When you read a book the setting is like another character. It’s important, you want to picture the characters in their surroundings, even if your version of that picture is different to everyone else. I’ve written before on how I see describing settings as a balance between giving enough information to convey something of my vision of any given place while still leaving enough room for the reader to form their own picture. It’s like I provide the outline and the reader colours it in. For the Inspector Kirby books this was an interesting and evolving process.
With my science fiction settings this was easy in some ways and hard in others. The worlds and places were totally mine as in they existed only in my head so they could be anything I wanted them to be. However, I still had to have a good picture of those places, the features, the feel, the weather. I had to put myself in those worlds to understand how my characters reacted with them. They may have been fantasy worlds, but they still had to work, if you understand what I mean. If I think about those books now I can still see the worlds I created. The fun was letting my imagination loose in creating those environments.
Now for my Inspector Kirby books it was a different challenge. At first I thought they’d be set in London, south of the river around Newcross to be precise. My son was in college there when I first had the ideas for Kirby and it just looked right. Then as those stories developed I realised I didn’t know the area well enough. Yes I could look at it on google maps etc., but I still didn’t have a feel for the place. I then moved the setting to Surrey where I live, centering around Guildford. I know the area well. I’ve shopped in the towns, walked the hills and countryside, even fished some of its rivers. Then again as the first story developed it still didn’t have the right feel. The story has elements of magic and the paranormal. Also the characters themselves didn’t feel like Surrey characters (if that makes sense).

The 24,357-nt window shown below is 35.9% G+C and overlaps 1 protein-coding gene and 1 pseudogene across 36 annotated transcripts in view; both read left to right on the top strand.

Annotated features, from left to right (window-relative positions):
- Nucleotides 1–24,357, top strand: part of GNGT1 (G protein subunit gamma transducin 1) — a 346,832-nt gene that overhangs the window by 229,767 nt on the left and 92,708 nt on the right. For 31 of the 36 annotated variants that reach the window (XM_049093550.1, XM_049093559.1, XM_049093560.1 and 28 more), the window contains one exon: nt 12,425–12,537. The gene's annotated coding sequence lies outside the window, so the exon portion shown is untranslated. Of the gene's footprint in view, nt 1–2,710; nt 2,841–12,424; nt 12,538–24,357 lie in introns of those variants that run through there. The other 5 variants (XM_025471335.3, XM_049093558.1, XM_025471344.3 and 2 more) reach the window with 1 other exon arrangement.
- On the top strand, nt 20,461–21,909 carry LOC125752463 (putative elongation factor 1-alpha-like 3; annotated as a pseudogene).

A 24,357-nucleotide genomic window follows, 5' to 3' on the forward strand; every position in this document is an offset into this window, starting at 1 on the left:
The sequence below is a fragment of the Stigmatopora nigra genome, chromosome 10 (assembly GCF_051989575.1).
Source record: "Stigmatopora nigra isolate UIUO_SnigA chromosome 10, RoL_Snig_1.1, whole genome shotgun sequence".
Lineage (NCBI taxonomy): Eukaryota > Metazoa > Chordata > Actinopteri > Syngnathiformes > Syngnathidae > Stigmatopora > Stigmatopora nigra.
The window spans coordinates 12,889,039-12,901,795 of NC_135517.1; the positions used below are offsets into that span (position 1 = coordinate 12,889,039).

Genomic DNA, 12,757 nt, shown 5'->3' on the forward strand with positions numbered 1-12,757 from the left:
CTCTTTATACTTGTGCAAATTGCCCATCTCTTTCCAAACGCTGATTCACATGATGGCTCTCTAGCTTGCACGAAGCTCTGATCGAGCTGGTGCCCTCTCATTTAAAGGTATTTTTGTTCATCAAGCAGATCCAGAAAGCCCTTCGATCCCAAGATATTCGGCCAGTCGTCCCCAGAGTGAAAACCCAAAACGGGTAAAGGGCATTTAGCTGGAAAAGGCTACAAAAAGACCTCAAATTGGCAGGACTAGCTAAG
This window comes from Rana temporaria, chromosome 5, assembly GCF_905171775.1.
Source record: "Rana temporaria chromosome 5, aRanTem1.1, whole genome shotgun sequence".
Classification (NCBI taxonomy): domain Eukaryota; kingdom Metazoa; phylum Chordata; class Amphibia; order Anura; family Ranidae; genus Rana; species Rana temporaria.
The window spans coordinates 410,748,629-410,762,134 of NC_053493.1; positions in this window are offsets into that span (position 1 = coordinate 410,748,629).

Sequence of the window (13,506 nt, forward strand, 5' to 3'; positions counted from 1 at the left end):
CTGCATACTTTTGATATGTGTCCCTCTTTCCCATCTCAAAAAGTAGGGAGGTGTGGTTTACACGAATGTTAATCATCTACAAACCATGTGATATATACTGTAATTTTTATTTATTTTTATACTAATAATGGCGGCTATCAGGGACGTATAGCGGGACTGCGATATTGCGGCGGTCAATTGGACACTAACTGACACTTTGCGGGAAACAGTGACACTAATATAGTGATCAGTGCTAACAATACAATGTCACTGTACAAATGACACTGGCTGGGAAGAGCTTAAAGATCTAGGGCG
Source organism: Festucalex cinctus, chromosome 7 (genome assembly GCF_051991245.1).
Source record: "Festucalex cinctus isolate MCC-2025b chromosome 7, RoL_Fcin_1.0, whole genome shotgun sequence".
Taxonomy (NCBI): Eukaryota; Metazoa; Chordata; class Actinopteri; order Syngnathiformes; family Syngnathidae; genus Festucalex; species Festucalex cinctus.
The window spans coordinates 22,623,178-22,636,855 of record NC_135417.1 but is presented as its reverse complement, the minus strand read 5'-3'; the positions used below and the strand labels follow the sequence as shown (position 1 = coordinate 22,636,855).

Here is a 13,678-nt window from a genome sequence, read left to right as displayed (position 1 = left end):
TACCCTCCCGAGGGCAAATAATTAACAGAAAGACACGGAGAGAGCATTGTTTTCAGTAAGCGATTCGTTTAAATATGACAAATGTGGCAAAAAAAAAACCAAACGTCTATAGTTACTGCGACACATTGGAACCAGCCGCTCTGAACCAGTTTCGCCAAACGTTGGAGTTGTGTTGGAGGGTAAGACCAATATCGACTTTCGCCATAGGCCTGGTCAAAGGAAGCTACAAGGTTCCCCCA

It’s not as if I had a eureka moment, I think it just gradually dawned on me there was only one place I could set my stories and that is Northumberland. I grew up in England’s most northerly county. It’s the part of the world I still think of as home even though I’ve spent far more years in the south of the country. Perhaps it’s because it formed the backdrop to my early years I have a love for the place. I day tripped all over it with my parents. In my teens I cycled it and later drove my first car all over it. I got married there. And later, when I returned, I dragged my own children to my favourite places. So yes I know it well.
As for those Inspector Kirby stories it provides the perfect backdrop. It’s the least populated county in England. It has wild rolling hills the tops of which are dotted with pre-historic forts. It has mile upon mile of wide sandy beaches and rugged rocky coast line. There is all the history you could want from Hadrian’s wall in the south of the county (as featured in the second Kirby book) to the imposing Norman castles dotted all the way up the coast line, including the iconic ones of Alnwick, Bamburgh, Warkworth and Dunstanburgh (which is still there I assure you despite what happens in that first Kirby story). So when it comes to mystery, magic and the paranormal there’s nowhere better in my opinion. Oh, and did I mention I love it.
I hope my affection for Northumberland comes across in the books. As for my characters I think they’re lucky to live there and I believe they think so too. If you read the books I hope you get some sense of the county. And if they prompt one or two of you to visit I promise you won’t be disappointed, just take a jumper and a coat, whatever the time of year.
If you want to get sense of Northumberland you can for free in my first Inspector Kirby book. Just follow this link
As always comments are welcome,
3 thoughts on “How do you choose the settings for your stories?”
Setting is, as you say, another character in your book. Although I write fantasy, with my own created worlds (like your SF), I also write some urban fantasy, which required a contemporary setting, so I picked my adopted home of Inverness, with surrounds that, like Northumbria, are endowed with all the magic and mystery for weird happenings without anyone raising an eyebrow.
I also live currently in the south-east (Sussex, not far from you), but Scotland holds my heart and that makes it really easy to be enthusiastic about the setting when I write my sprite novels.
Reading-wise, I’m now well into Brexitus and thoroughly enjoying Kirby’s outlook on life again – it feels in many ways like Midsommer Murders in the north, with a magical slant.
Thanks for this and glad you’re enjoying the latest Kirby. As I said I’ve been away from Northhumberland for a long time, but still love it when I do get a chance to go back (not often enough). I drove through Midsommer once, didn’t stop, just put my foot down.
Probably the safest thing to do!